Finally, the pun I’ve been waiting months to do…
At last, a pair of Nike Air Maxes! A pun months in the making finally makes its debut. Shame the image wasn’t months in the making too – I gave up trying to make it look authentic after hours of fiddling with blur and desaturation and photo filters. Just go with the flow, okay? The concept behind the gag’s the key thing (I keep telling myself).
Believe it or not, I actually wrote my university thesis on the Mad Max trilogy. Admittedly, it was a bit more academic than that might make it sound. It was a study of how the trilogy developed from a low budget, parochial Australian film to a big budget international would-be blockbuster, and the effect this had on the style of storytelling. Which was significant.
Mad Max 2 was quite clearly the best of the trilogy (and still – no spoilers here – has one of the best twists in cinema history, because first time you watch it you don’t expect there to be a twist… which may actually be a bit of a spoiler in itself; sorry). The bit where the guy gets his fingers chopped off by a bladed boomerang is great too (shallow? Me?). Mad Max 2 also had the best action sequences; Beyond Thunderdome’s may have been bigger and more elaborate, but they weren’t as exciting or well choreographed.
Oddly, though, while few would argue that Mad Max 2 was best, it was Thunderdome that produced the most zeitgeist-enduring concept of the trilogy – the Thunderdome, and it’s associated, “Two men enter, one man leaves” catchphrase have had a life well beyond the trilogy. There are probably people out there know who know the phrase but can’t quite recall where it comes from.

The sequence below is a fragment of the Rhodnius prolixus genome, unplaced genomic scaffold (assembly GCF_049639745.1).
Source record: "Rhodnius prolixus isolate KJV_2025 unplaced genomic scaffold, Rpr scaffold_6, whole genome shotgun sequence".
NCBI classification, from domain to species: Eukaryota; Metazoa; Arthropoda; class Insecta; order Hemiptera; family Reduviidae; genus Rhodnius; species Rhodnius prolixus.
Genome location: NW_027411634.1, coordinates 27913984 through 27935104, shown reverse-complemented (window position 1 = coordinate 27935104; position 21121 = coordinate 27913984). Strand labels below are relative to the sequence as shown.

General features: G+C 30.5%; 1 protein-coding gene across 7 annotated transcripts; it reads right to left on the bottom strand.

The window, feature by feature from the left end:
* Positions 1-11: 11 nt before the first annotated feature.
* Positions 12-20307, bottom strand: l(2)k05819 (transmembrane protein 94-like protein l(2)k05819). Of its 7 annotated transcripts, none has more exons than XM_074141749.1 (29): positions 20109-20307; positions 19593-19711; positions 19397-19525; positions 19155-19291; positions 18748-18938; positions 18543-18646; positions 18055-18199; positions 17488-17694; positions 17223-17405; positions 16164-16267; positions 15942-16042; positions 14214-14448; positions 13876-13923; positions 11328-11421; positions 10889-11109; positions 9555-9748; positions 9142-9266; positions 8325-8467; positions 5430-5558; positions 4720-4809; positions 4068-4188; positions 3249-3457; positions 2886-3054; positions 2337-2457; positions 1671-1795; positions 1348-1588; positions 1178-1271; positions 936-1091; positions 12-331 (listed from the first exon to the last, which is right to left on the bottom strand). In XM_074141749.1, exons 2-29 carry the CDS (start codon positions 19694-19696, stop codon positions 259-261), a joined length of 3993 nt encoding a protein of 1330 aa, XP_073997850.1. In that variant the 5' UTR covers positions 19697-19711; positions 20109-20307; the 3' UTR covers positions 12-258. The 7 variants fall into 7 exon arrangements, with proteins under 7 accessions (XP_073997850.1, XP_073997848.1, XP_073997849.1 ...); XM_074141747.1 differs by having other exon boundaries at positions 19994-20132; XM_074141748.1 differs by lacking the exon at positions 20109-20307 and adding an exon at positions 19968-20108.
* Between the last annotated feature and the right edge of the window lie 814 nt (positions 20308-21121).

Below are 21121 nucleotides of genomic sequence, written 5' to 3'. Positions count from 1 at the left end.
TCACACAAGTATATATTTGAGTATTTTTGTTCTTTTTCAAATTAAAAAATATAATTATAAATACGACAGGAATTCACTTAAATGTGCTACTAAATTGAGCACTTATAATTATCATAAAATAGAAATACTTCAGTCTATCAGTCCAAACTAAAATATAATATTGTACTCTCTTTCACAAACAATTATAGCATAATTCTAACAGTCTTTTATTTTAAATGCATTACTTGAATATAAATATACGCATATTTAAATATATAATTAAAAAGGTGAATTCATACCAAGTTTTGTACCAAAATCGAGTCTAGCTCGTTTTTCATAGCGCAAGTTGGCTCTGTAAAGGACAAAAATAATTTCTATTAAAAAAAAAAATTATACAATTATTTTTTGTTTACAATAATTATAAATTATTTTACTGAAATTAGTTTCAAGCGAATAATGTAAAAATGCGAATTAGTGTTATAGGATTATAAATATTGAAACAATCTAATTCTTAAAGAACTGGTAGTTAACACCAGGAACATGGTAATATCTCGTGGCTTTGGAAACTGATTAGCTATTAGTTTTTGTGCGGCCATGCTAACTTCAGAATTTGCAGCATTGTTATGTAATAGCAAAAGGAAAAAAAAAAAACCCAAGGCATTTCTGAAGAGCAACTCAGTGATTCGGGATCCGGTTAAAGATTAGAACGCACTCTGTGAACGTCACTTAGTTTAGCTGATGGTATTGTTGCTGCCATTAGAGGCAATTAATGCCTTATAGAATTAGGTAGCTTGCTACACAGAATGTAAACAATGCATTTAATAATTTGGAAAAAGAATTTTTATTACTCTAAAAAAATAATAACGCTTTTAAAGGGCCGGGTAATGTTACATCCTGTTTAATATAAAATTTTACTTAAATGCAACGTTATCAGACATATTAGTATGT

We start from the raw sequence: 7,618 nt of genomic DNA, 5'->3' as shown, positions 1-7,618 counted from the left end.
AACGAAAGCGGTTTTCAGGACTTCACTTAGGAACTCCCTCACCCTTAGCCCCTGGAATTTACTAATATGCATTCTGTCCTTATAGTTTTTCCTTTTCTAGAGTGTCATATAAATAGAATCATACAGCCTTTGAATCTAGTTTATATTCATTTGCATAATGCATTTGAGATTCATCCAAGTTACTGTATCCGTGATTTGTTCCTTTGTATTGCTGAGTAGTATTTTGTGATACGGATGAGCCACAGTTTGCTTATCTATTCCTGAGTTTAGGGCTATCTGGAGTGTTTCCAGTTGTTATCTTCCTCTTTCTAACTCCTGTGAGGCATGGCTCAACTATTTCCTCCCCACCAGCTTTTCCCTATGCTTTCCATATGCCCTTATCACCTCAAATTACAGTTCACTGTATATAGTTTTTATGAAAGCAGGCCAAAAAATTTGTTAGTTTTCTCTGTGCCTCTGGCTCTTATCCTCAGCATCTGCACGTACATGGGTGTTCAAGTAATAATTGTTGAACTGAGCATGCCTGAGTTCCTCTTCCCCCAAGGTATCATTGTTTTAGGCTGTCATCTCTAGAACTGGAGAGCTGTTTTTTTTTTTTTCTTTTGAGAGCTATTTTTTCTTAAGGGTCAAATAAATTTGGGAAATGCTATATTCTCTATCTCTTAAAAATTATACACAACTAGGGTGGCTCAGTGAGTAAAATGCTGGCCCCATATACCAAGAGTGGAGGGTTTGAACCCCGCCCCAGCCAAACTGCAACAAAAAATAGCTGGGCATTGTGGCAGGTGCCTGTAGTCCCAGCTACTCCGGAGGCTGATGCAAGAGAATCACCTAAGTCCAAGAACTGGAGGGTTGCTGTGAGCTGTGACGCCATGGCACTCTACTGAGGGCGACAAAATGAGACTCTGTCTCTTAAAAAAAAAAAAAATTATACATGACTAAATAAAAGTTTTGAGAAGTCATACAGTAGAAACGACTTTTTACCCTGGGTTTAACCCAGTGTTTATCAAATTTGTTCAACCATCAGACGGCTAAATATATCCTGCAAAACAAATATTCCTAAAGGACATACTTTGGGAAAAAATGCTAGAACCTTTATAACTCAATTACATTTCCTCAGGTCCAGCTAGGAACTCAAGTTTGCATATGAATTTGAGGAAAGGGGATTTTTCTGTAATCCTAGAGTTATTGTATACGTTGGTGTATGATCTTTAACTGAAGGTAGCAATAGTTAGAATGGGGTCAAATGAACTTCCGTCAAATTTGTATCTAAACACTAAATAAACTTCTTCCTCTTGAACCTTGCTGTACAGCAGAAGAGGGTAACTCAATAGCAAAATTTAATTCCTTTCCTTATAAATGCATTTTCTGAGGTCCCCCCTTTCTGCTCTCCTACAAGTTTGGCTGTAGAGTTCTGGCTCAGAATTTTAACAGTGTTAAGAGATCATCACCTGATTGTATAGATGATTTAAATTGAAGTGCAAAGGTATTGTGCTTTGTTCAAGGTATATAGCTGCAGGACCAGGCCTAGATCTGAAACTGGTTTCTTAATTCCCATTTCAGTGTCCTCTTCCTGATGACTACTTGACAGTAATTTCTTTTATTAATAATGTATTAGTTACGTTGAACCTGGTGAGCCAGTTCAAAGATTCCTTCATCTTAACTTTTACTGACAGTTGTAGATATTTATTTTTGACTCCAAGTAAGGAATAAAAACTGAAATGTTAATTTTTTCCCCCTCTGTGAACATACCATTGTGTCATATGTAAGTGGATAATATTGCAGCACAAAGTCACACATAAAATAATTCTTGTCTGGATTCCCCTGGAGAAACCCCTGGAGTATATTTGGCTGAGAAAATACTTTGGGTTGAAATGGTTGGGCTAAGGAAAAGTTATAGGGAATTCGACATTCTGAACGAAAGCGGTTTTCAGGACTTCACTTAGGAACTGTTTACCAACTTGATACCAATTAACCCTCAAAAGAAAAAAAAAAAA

I loved the trilogy back when I was at uni. Oddly, I’ve watched none of the films in over 15 years. That’s mostly because I real problem watching anything with Mel Gibson in it these days. Knowing he’s such an enormous cock in real life, I can’t suspend disbelief any more. It’s the same as some people having a problem listening to Wagner knowing he was a Swastika-waving Nazi. I have the similar issue with Tom Cruise; I just watch him thinking, “You’re a Scientologist! How can any intelligent person be a Scientologist? Have they got incriminating photos of you?”
The most bizarre thing about Scientology’s famous followers is how much the “Church”’s powers-that-be don’t utilise them for publicity. Scientology purports to be a religion (it isn’t) and a key element of most religions is spreading their word. But celebrity Scientologists are discouraged from talking about their beliefs, and journalists are often told that the stars will walk out of interviews or refuse to answer questions if the subject of Scientology comes up. What’s all that about?
Maybe if Cruise could speak about why he’s a Scientlogist it might help cynics like me understand that there isn’t anything suspicious going on. It might even help them win new converts (dreadful sci-fi hack forbid). But with all this secrecy and silence is it any wonder most people just think the powers behind Scientology have a hold over followers that has nothing to do with spiritual enlightenment?
Hang on. Who are those strange men in sunglasses who’ve just pulled up in a car outside my house?
See you tomorrow.
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